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Pro Hockey: Capitals get defending champs in playoffs


NEW YORK—As it turns out, the Washington Capitals won’t end up playing the New York Rangers in the first round of the Stanley Cup Playoffs. Consider the Rangers relieved.

Two goals in the first 2:18 carried the Capitals in one of their most dominant performances in recent weeks, and the team will avoid New York in at least the early round of the playoffs following a 4–1 victory over the Eastern Conference’s top seed on Saturday at Madison Square Garden.

“We wanted to come in and play a good hockey game,” center Brooks Laich said. “This time of year, you don’t ever want to let anybody think that they can beat you, and you certainly don’t want to have that losing feeling, so I don’t know if it’s a statement game. It’s just a team continuing to play well.”

The win, coupled with Florida’s defeat of visiting Carolina, means the Capitals will miss out on clinching their fifth consecutive Southeast Division title. But with Ottawa stumbling at New Jersey, Washington will take the No. 7 seed in the Eastern Conference and open the playoffs in Boston.

The relief of having clinched a spot in the postseason carried the Capitals (42–32–8), who somehow looked much more relaxed and focused early than they have during their prolonged quest. New York (51–24–7), for its part, didn’t lay down against Washington; with a home victory, the team would have clinched the Presidents’ Trophy for only the third time in its history—a goal coach John Tortorella said was paramount before the game.

Alex Ovechkin scored his 38th goal after only 32 seconds, Mathieu Perreault added another 2:18 into the first period and John Carlson scored on a deflected shot on the power play with 1:47 remaining to build a 3–0 first-period lead.

Nicklas Backstrom, who last scored against Columbus on Dec. 30 and then missed 40 games because of a concussion, had his 14th just shy of six minutes into the second period. And rookie Braden Holtby had 35 saves, allowing only a second-period goal on a rebound by Brian Boyle.

Holtby, for his part, was magnificent. He made two spectacular saves on Marian Gaborik, the Rangers’ scoring leader who entered third in the NHL with 41 goals. Then, on a shorthanded opportunity midway through the third period, he stopped a charging Carl Hagelin before, moments later, charging and poke-checking the puck away from Brandon Prust on an ensuing breakaway opportunity.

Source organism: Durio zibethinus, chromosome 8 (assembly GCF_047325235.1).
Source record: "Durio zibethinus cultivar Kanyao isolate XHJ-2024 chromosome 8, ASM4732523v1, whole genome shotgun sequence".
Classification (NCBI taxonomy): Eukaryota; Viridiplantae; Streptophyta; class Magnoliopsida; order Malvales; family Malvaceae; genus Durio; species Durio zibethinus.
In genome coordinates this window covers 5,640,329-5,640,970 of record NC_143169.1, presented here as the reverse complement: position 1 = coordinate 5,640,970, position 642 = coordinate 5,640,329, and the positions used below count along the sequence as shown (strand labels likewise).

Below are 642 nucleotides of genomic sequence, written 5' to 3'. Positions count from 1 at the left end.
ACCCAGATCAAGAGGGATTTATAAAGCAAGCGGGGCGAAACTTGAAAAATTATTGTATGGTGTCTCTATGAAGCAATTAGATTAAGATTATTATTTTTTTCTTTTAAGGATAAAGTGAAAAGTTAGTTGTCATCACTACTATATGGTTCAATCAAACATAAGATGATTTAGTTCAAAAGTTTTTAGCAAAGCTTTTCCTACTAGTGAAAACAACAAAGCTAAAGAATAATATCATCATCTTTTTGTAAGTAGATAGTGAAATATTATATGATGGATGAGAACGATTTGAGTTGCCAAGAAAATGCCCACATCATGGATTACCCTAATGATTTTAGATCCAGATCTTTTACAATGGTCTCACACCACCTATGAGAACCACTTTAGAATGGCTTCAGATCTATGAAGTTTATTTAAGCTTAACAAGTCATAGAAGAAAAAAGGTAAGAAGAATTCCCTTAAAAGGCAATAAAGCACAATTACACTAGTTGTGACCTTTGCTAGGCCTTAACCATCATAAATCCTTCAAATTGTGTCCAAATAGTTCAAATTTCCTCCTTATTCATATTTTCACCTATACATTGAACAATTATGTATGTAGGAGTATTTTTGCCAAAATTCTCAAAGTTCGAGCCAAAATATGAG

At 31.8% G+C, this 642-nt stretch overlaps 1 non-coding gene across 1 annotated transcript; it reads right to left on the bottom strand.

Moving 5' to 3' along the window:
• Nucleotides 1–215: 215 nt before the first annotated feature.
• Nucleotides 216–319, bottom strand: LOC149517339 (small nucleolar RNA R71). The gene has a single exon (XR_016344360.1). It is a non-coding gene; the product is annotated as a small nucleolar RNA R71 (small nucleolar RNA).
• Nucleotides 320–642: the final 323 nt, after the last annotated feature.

“You have to be there and answer the bell,” said Holtby, the 22-year-old rookie who, because of injuries, is likely to be the Capitals’ starting goaltender at least early in the postseason. “You never want to give up chances, especially two in the same kill that late in the game. That’s something we’ll work on. But at the same time that’s my job to make up for those mistakes and today I did it.”

Head coach Dale Hunter offered no update on Michal Neuvirth, calling the goaltender who injured his left leg in the 4–2 victory over Florida at Verizon Center on Thursday “day to day” when asked before the game. Tomas Vokoun, the team’s primary goalie, has missed 10 of his last 11 games because of a groin injury, and the team recalled journeyman Dany Sabourin from Hershey to serve as Holtby’s backup before the game.

“He’s a confident kid,” Hunter said after the game. “He’s a winner. He wants to play hard for us, and tonight, he played well. Got the puck out of our end a lot of times by shooting it, so it’s a credit to him.”

Carlson’s goal, his first since Feb. 22 at Ottawa and third in four games against the Rangers, snapped an 0-for-15 skid on the power play that dated back through their last five games. Backstrom also played a much more well-rounded game, shaking off the rust and hesitancy that lingered from the layoff, first to set up Carlson’s goal but also to add his own when he beat Rangers goalie Henrik Lundqvist, who faced only 17 shots, high and stick-side.

The playoff schedule won’t be announced until today, and Hunter didn’t want to comment on the prospect of playing Boston until Florida’s eventual victory was certain.

Though the Capitals won’t have to face New York until later in the playoffs, they did fare well against the Bruins as well, winning three of four against the defending Stanley Cup champions and both on the road.

“A very good team,” Laich said. “A lot of respect for them. They play both ends of the ice probably as well as anybody. They’re big. Their defense is solid. They’ve got three, even four lines that can score. A very good hockey team [and] a very tough opponent.”

Zac Boyer: 540/374-5440

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